But it doesn’t scale for every single area, or every single team to get their own platform stood up. Product teams should be focusing on delivering products. Having a consistent unified platform they can use and is easy is absolutely key.
I work in software delivery enablement where the area that’s responsible for building the CD platform and it’s a set of tools we’re building. It’s delivery as a service. We want teams to be able to focus on those products and then just use the automation to deliver. We don’t deliver it for them. We just build automation.
We’re using open source tools and scaling them to Walmart. And I’ll tell you, we break a lot of tools, and we want to make the right thing the easy thing, we want you to flow downhill to success. The initiative we work on is called Irresistible Developer Experience. We want you to use the tools because they believe that they are better, that they’re easier to use and we find it’s really fast on more people on these tools.
|Dana Finster||Our delivery platform is designed to be implemented by all the teams across all the tech stacks in the organization. Having this single pipeline allows for security and code standards to be consistent across all the products in the enterprise.
New tools and controls can be injected and all teams can immediately benefit. Our platform uses simple configuration files that hide the complexity of the implementation from the development teams. Not all of the features are able to be configured by the developers as well. Things like code scanning and security controls are automatically turned on. Developers don’t have to set those up and more importantly, they can’t be skipped.
We showed this slide and a Continuous Chai presentation and one of the developers there noted that he’d never seen all the intricacies that go on within the pipeline. To him, it was like magic. He said, “as a developer, it’s almost transparent to me it goes to git, it gets built, magic happens.”
|Bryan Finster||A good example of this is Concord. It’s our workflow orchestration engine. It’s a general automation tool. We use it mostly for our CD pipelines. We also use it for any automation we want to do, including signing people up for classes. It has plugins for all the tools we use, and it’s easily extensible for other plugins that we need. More importantly, developers don’t need to understand the underlying implementation. All they need to understand is how to call those things from Concord.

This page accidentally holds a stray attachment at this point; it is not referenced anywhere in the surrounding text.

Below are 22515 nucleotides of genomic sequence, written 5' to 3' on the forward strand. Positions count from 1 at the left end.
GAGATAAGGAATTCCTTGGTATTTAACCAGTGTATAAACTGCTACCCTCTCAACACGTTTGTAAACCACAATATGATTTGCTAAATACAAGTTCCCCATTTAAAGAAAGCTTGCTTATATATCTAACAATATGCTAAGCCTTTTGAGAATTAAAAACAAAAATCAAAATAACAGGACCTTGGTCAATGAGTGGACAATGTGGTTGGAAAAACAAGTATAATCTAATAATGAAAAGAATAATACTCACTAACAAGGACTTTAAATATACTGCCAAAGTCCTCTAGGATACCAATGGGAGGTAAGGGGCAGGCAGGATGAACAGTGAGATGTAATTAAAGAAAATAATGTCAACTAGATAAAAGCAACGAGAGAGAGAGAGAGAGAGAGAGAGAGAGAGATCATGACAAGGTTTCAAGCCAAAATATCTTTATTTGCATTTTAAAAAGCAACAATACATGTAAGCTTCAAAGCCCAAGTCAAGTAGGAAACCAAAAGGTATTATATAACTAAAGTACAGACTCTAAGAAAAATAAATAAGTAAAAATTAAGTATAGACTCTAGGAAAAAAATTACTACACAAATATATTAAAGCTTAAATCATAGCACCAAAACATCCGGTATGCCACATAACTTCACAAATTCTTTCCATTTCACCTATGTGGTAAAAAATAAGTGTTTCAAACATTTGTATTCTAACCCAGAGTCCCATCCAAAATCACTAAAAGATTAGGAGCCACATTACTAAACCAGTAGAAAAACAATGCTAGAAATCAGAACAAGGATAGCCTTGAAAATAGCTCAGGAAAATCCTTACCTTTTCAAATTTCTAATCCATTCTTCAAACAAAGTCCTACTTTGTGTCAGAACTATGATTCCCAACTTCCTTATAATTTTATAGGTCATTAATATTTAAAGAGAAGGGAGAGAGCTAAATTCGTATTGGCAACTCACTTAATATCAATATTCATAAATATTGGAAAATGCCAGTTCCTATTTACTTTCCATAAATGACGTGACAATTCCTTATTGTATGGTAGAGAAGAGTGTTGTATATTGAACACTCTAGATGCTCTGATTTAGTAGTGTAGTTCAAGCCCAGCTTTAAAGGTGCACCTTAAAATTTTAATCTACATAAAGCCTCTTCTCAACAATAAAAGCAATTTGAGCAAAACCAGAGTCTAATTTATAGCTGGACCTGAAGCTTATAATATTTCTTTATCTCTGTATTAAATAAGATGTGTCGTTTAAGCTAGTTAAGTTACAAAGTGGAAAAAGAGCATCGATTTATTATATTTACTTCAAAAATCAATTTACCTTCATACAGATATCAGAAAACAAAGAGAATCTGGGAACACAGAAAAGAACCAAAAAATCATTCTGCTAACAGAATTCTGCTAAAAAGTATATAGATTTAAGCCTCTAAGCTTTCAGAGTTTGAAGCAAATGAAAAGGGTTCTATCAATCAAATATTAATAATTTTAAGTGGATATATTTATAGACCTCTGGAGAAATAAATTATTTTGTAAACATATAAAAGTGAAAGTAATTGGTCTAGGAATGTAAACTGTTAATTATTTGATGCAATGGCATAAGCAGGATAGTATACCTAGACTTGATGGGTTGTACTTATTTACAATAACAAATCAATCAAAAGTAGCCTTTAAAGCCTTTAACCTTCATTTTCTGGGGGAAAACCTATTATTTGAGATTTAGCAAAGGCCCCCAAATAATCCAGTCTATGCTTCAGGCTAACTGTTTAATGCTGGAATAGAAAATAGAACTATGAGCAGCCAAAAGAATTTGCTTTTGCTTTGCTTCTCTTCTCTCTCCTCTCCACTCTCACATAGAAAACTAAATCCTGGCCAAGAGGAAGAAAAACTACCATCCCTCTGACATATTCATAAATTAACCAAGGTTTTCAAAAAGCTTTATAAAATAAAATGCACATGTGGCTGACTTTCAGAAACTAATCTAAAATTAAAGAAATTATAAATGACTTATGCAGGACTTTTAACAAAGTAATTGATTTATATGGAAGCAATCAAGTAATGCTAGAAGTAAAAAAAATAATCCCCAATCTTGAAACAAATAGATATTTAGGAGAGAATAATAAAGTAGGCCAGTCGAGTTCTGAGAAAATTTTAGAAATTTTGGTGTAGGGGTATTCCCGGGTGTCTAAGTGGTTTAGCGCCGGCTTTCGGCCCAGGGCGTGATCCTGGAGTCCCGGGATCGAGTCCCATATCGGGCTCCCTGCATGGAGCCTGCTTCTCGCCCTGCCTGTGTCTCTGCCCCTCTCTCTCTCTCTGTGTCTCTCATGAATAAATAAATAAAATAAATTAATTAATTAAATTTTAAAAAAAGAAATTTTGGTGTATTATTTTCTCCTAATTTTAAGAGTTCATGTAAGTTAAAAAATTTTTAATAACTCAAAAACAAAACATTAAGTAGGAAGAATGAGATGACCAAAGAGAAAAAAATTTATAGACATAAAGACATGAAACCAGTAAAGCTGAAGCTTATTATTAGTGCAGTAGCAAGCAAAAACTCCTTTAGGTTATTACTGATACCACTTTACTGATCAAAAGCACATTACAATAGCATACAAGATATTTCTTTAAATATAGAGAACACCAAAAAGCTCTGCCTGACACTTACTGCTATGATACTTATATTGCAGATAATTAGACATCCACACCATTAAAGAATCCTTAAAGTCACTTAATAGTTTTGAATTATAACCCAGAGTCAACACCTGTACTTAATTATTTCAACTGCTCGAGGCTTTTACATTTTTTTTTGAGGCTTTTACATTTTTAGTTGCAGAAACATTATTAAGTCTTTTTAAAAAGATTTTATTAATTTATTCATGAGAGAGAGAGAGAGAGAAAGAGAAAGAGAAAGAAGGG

It has also been planned from day one to release this back to the community as open source, which has enabled a good use case for Dana’s team.
|Dana Finster||My team supports our security infrastructure and incident response teams. Because of that, we are on a completely segregated air-gapped network. Since this is designed to be released to the broader community it’s designed to be very easy to install.
We’re able to implement our enterprise platform in our segregated network and very easily pull in the new features and still be able to take advantage of all the work going on across the enterprise.
Here is an example of how simple it is to configure the tools from the developer’s standpoint.
We simply have a configuration file located right alongside the code using a simple declarative language. This allows for configuring and versioning individual repositories to be very simple.
It hides the complexity from the developers, and each feature is just a simple function call. We can see right that a single line of code calls Hygieia and publishes the build metrics from this repo.
|Bryan Finster||Metrics are also super important. If teams have pipelines, but they don’t have goals to deliver to, they have no idea what their outcomes are supposed to be.
Therefore, it’s important to make those goals clear and the metrics clear so they understand how they’re trending against those goals.
To do that we use Hygieia. If you don’t know about Hygieia, Capitol One open-sourced Hygieia several years ago. Teams around our building had been using it for years, and we’ve now we’ve integrated into our pipeline. It gives you a real-time view of the CD pipelines and is a really important tool for the teams.